A decision to change the 80km/h speed limit to 90km/h on departmental roads in Orne (Normandy) has been judged to be illegal by an administrative court in Caen, but this will not necessarily mean that the limit changes.
In 2018, the French government decided to reduce the limit from 90km/h to 80km/h over 400,000km of roads without a central reservation – mostly routes départementales – in an attempt to reduce the incidence rate of fatal car accidents.
However, this provoked significant opposition, and in 2019 departments were given the power to return to 90km/h if they wished, and almost half have done so, at least on a proportion of their roads.
Orne’s prefecture chose to move the speed limit on 2,046km of its roads from 80km/h to 90km/h in June 2020. Across the rest of its road network, it announced that “80km/h [...] will be maintained considering that users naturally drive at lower speeds because of the nature of the terrain.”
The Caen court judged last week that the move to 90km/h was not sufficiently justified, ruling that the department should have analysed accident data for each of the affected roads before making the decision.
“The higher the speed, the more accidents there are. The facts are there. All the studies prove it,” said Philippe Vayssette of the Ligue contre la violence routière road safety association, which was the organisation that took the case to court.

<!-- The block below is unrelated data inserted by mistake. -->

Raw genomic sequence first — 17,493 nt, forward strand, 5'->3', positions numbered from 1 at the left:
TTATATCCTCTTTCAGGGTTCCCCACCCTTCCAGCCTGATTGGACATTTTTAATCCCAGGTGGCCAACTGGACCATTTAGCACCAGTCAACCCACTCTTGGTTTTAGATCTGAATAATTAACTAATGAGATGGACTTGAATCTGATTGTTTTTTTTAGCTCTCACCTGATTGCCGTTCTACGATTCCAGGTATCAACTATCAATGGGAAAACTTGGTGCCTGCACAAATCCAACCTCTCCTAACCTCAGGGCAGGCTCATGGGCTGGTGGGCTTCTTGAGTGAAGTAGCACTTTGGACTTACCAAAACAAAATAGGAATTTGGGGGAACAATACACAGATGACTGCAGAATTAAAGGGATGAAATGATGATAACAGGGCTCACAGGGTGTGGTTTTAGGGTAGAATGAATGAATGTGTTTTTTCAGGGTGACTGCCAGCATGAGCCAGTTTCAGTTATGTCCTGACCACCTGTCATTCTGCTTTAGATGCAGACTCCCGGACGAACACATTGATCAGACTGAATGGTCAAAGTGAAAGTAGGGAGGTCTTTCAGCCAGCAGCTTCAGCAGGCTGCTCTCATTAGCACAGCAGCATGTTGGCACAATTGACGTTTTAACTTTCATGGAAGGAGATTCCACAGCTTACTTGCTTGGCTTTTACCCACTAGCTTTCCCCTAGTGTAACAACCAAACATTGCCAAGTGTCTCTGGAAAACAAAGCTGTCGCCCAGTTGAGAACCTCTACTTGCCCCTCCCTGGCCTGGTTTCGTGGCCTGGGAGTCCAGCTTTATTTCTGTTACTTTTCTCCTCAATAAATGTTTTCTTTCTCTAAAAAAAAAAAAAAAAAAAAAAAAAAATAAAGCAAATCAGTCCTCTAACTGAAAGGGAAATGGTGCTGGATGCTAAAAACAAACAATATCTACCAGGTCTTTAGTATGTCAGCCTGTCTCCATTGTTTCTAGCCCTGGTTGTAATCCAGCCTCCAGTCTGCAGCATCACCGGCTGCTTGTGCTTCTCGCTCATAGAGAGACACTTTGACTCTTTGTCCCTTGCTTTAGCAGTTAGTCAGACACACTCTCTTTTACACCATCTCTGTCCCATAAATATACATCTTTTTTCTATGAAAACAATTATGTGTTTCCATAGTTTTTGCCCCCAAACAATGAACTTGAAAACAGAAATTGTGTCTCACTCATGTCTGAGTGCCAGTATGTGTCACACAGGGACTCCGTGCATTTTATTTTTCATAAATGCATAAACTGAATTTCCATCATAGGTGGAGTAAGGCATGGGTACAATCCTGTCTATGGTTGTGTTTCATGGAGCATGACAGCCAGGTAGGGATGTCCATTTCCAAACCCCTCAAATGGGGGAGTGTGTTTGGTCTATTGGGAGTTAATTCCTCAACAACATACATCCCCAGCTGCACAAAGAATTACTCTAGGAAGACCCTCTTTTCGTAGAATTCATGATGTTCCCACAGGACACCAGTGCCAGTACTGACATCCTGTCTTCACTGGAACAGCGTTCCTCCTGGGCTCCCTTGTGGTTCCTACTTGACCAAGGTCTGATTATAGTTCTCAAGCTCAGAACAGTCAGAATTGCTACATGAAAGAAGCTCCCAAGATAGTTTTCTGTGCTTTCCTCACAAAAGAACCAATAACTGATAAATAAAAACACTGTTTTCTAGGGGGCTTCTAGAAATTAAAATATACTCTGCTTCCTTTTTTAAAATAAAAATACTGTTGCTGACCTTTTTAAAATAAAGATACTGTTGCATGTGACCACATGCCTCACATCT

“The court believes that there was a lack of justification, but that is normal; there is never a good justification for increasing a speed limit.”
The Ligue contre la violence routière has also launched legal action over the decision to return to a 90km/h speed limit in Calvados. The court is expected to hand down a similar decision with regards to this department in the coming days.
90km/h speed limit will not necessarily change
Although the Caen court has judged that the move to a 90km/h limit was illegal, this does not mean that it will definitely go back to 80km/h.
The decrees applying a return to the higher speed limit will be repealed on February 1, 2023, leaving a window in which “the president of the department of Orne may issue – if he wishes – new decrees to keep the limit at 90km/h and to not penalise road users” who drive at this speed.
It was considered that an immediate reversion to 80km/h would “oblige the department to take down all the 90km/h speed limit signs,” which would “negatively impact the interests of Orne and its drivers to an excessive degree.”
Mr Vayssette has claimed that this is “a miscarriage of justice”.
“We will see how we can overcome this, because increasing the speed limit means making roads more dangerous, increasing fuel consumption and pollution. It’s a strange message to be sending out.”
In the documents that it presented to the Caen court, the Ligue contre la violence routière stated that: “Orne is one of the only departments to have seen a rise in the number of road deaths per million inhabitants between 2010 and 2019.”
The department argues that “a return to 90km/h will aim to fight against the extended journey times having a negative impact on the economy,” but the Ligue estimates that driving at 90km/h rather than 80km/h saves a second per kilometre.